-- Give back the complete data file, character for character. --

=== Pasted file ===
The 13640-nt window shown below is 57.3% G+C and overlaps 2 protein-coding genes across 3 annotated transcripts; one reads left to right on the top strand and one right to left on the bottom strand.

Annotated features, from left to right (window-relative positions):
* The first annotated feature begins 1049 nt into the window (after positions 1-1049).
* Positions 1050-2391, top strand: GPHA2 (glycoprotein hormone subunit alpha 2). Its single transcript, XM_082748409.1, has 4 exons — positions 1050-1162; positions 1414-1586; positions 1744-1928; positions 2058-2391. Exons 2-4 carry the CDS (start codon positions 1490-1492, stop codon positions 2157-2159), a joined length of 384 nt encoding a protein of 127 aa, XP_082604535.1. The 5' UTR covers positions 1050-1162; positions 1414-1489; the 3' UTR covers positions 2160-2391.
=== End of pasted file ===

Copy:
The 13640-nt window shown below is 57.3% G+C and overlaps 2 protein-coding genes across 3 annotated transcripts; one reads left to right on the top strand and one right to left on the bottom strand.

Annotated features, from left to right (window-relative positions):
* The first annotated feature begins 1049 nt into the window (after positions 1-1049).
* Positions 1050-2391, top strand: GPHA2 (glycoprotein hormone subunit alpha 2). Its single transcript, XM_082748409.1, has 4 exons — positions 1050-1162; positions 1414-1586; positions 1744-1928; positions 2058-2391. Exons 2-4 carry the CDS (start codon positions 1490-1492, stop codon positions 2157-2159), a joined length of 384 nt encoding a protein of 127 aa, XP_082604535.1. The 5' UTR covers positions 1050-1162; positions 1414-1489; the 3' UTR covers positions 2160-2391.